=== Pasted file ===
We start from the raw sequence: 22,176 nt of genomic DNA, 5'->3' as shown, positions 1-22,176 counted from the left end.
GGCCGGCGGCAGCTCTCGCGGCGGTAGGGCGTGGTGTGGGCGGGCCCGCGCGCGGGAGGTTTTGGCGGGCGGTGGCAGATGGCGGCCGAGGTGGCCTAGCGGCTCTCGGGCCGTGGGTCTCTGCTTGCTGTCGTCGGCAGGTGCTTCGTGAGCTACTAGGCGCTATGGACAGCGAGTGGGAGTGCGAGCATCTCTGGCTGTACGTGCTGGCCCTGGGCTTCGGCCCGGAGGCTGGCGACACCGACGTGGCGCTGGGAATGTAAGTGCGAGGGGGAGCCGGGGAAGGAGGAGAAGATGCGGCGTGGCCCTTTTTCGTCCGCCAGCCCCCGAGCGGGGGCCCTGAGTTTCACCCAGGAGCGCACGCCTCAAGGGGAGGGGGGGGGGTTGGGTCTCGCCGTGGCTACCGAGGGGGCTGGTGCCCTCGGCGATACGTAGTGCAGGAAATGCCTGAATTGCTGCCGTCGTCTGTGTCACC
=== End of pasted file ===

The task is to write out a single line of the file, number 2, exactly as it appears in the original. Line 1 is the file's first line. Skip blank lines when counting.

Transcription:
GGCCGGCGGCAGCTCTCGCGGCGGTAGGGCGTGGTGTGGGCGGGCCCGCGCGCGGGAGGTTTTGGCGGGCGGTGGCAGATGGCGGCCGAGGTGGCCTAGCGGCTCTCGGGCCGTGGGTCTCTGCTTGCTGTCGTCGGCAGGTGCTTCGTGAGCTACTAGGCGCTATGGACAGCGAGTGGGAGTGCGAGCATCTCTGGCTGTACGTGCTGGCCCTGGGCTTCGGCCCGGAGGCTGGCGACACCGACGTGGCGCTGGGAATGTAAGTGCGAGGGGGAGCCGGGGAAGGAGGAGAAGATGCGGCGTGGCCCTTTTTCGTCCGCCAGCCCCCGAGCGGGGGCCCTGAGTTTCACCCAGGAGCGCACGCCTCAAGGGGAGGGGGGGGGGTTGGGTCTCGCCGTGGCTACCGAGGGGGCTGGTGCCCTCGGCGATACGTAGTGCAGGAAATGCCTGAATTGCTGCCGTCGTCTGTGTCACC